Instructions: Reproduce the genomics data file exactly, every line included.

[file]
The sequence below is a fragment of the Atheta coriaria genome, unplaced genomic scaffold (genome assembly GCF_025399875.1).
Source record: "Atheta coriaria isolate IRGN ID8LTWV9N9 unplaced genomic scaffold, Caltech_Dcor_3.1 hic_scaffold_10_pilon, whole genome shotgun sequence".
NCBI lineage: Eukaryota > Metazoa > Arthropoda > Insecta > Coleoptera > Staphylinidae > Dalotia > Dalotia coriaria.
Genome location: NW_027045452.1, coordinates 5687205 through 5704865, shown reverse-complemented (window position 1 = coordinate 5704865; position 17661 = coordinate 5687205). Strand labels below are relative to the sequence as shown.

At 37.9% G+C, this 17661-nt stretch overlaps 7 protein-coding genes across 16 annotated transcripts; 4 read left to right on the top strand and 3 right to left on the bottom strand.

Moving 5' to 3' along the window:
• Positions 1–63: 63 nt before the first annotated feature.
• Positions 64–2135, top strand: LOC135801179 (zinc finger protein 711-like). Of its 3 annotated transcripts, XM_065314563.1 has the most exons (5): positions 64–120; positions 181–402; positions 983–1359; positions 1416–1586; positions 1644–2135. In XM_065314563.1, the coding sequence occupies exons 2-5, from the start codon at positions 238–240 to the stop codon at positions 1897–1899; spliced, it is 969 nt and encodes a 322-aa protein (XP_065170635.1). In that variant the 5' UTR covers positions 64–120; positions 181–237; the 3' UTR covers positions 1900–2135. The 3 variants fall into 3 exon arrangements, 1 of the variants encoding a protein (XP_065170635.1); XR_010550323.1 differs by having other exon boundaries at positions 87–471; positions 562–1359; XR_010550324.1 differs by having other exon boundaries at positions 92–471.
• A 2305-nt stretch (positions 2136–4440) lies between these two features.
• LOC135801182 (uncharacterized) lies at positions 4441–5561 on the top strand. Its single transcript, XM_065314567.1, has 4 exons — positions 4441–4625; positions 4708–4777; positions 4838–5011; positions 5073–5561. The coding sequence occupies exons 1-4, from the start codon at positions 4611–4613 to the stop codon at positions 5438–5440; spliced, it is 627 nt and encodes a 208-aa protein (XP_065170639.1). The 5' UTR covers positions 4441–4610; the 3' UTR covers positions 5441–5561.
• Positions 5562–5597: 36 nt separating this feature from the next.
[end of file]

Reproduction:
The sequence below is a fragment of the Atheta coriaria genome, unplaced genomic scaffold (genome assembly GCF_025399875.1).
Source record: "Atheta coriaria isolate IRGN ID8LTWV9N9 unplaced genomic scaffold, Caltech_Dcor_3.1 hic_scaffold_10_pilon, whole genome shotgun sequence".
NCBI lineage: Eukaryota > Metazoa > Arthropoda > Insecta > Coleoptera > Staphylinidae > Dalotia > Dalotia coriaria.
Genome location: NW_027045452.1, coordinates 5687205 through 5704865, shown reverse-complemented (window position 1 = coordinate 5704865; position 17661 = coordinate 5687205). Strand labels below are relative to the sequence as shown.

At 37.9% G+C, this 17661-nt stretch overlaps 7 protein-coding genes across 16 annotated transcripts; 4 read left to right on the top strand and 3 right to left on the bottom strand.

Moving 5' to 3' along the window:
• Positions 1–63: 63 nt before the first annotated feature.
• Positions 64–2135, top strand: LOC135801179 (zinc finger protein 711-like). Of its 3 annotated transcripts, XM_065314563.1 has the most exons (5): positions 64–120; positions 181–402; positions 983–1359; positions 1416–1586; positions 1644–2135. In XM_065314563.1, the coding sequence occupies exons 2-5, from the start codon at positions 238–240 to the stop codon at positions 1897–1899; spliced, it is 969 nt and encodes a 322-aa protein (XP_065170635.1). In that variant the 5' UTR covers positions 64–120; positions 181–237; the 3' UTR covers positions 1900–2135. The 3 variants fall into 3 exon arrangements, 1 of the variants encoding a protein (XP_065170635.1); XR_010550323.1 differs by having other exon boundaries at positions 87–471; positions 562–1359; XR_010550324.1 differs by having other exon boundaries at positions 92–471.
• A 2305-nt stretch (positions 2136–4440) lies between these two features.
• LOC135801182 (uncharacterized) lies at positions 4441–5561 on the top strand. Its single transcript, XM_065314567.1, has 4 exons — positions 4441–4625; positions 4708–4777; positions 4838–5011; positions 5073–5561. The coding sequence occupies exons 1-4, from the start codon at positions 4611–4613 to the stop codon at positions 5438–5440; spliced, it is 627 nt and encodes a 208-aa protein (XP_065170639.1). The 5' UTR covers positions 4441–4610; the 3' UTR covers positions 5441–5561.
• Positions 5562–5597: 36 nt separating this feature from the next.